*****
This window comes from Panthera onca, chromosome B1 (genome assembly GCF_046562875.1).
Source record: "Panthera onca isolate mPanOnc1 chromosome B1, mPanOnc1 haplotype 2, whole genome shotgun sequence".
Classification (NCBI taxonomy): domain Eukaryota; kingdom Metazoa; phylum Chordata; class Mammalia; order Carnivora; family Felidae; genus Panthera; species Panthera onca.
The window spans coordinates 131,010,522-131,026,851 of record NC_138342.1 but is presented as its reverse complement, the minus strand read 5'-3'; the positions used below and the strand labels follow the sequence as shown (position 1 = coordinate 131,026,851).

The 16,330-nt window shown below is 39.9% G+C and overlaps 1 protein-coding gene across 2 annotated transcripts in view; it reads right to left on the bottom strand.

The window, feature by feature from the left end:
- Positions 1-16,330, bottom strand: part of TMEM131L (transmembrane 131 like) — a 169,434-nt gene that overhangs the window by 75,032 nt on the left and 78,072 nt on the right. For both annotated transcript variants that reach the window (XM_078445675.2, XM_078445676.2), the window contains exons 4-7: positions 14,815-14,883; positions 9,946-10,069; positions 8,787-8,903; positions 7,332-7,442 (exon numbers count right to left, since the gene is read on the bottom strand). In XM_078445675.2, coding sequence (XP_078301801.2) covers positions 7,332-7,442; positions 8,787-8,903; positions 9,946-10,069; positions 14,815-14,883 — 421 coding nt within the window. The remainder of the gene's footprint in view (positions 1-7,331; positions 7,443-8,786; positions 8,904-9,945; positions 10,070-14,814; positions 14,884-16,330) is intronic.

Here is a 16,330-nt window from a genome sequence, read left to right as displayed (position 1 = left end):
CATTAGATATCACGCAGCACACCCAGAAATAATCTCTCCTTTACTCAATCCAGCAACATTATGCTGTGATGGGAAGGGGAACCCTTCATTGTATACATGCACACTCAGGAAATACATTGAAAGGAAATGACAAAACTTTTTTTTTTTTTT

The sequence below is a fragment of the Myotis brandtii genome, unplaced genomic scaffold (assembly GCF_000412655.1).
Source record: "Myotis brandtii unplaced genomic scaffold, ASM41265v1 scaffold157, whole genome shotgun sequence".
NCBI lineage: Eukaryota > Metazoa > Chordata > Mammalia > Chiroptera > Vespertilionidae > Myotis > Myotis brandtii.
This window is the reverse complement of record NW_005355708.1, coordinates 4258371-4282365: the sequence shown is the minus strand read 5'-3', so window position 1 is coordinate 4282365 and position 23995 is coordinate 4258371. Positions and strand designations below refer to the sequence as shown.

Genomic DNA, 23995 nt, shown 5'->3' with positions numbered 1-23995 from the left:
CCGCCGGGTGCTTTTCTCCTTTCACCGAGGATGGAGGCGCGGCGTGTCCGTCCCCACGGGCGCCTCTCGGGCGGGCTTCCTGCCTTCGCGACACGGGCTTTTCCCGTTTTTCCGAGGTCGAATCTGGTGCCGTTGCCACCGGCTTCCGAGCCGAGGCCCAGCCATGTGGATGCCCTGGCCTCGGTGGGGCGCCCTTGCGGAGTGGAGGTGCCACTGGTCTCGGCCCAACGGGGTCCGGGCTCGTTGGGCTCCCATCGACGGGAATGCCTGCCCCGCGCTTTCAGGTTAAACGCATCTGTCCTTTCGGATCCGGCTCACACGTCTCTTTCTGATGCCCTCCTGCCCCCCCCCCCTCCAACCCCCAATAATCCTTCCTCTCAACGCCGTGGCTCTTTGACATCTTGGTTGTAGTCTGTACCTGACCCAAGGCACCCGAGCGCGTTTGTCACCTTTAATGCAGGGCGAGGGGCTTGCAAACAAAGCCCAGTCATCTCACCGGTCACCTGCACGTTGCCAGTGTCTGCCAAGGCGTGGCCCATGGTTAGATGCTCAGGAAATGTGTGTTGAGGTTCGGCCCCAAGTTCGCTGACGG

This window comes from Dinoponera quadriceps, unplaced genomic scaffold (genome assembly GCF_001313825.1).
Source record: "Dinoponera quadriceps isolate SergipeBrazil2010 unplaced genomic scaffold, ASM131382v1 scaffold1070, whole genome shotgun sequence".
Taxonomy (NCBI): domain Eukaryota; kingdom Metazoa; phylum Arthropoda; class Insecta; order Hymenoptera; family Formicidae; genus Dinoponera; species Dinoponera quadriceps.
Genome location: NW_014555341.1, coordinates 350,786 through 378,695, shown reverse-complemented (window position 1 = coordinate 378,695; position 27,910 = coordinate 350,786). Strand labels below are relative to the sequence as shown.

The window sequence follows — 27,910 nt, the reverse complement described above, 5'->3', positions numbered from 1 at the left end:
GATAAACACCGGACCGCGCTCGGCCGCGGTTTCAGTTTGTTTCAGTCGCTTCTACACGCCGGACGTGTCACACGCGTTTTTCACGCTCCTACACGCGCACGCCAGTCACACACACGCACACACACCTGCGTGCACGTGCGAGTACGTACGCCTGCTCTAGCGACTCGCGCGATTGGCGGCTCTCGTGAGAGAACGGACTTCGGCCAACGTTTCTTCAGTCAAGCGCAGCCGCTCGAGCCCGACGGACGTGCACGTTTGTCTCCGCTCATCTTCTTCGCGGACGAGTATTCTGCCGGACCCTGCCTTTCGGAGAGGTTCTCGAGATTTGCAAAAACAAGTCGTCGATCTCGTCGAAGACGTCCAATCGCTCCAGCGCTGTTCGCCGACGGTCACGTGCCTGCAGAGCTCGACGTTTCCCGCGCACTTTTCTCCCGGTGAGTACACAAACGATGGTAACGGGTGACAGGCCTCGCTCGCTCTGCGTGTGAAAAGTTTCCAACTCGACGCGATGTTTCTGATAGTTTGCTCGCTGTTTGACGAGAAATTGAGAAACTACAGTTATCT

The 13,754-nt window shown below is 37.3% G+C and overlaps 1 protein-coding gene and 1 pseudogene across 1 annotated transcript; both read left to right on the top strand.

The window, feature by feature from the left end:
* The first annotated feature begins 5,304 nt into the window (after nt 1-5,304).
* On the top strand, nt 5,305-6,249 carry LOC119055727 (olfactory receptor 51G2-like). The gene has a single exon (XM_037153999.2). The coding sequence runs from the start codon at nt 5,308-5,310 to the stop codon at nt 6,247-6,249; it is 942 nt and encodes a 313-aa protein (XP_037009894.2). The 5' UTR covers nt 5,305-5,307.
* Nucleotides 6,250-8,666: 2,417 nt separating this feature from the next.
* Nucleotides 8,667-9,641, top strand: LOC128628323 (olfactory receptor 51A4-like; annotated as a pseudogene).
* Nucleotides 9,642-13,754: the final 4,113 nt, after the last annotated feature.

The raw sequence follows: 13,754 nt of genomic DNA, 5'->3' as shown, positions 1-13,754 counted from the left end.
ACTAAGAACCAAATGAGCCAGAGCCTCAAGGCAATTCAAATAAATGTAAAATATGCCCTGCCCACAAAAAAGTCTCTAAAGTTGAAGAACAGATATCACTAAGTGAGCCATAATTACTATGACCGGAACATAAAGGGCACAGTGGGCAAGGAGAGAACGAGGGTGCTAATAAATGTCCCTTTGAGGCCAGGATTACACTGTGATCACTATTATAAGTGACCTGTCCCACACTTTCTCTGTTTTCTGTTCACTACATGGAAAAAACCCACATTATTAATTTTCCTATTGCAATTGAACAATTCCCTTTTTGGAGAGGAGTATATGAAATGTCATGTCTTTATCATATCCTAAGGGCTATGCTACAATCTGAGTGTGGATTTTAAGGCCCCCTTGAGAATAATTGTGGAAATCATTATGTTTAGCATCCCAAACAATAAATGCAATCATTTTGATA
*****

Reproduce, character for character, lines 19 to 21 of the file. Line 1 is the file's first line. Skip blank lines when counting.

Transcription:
Genome location: NW_014555341.1, coordinates 350,786 through 378,695, shown reverse-complemented (window position 1 = coordinate 378,695; position 27,910 = coordinate 350,786). Strand labels below are relative to the sequence as shown.

The window sequence follows — 27,910 nt, the reverse complement described above, 5'->3', positions numbered from 1 at the left end:
GATAAACACCGGACCGCGCTCGGCCGCGGTTTCAGTTTGTTTCAGTCGCTTCTACACGCCGGACGTGTCACACGCGTTTTTCACGCTCCTACACGCGCACGCCAGTCACACACACGCACACACACCTGCGTGCACGTGCGAGTACGTACGCCTGCTCTAGCGACTCGCGCGATTGGCGGCTCTCGTGAGAGAACGGACTTCGGCCAACGTTTCTTCAGTCAAGCGCAGCCGCTCGAGCCCGACGGACGTGCACGTTTGTCTCCGCTCATCTTCTTCGCGGACGAGTATTCTGCCGGACCCTGCCTTTCGGAGAGGTTCTCGAGATTTGCAAAAACAAGTCGTCGATCTCGTCGAAGACGTCCAATCGCTCCAGCGCTGTTCGCCGACGGTCACGTGCCTGCAGAGCTCGACGTTTCCCGCGCACTTTTCTCCCGGTGAGTACACAAACGATGGTAACGGGTGACAGGCCTCGCTCGCTCTGCGTGTGAAAAGTTTCCAACTCGACGCGATGTTTCTGATAGTTTGCTCGCTGTTTGACGAGAAATTGAGAAACTACAGTTATCT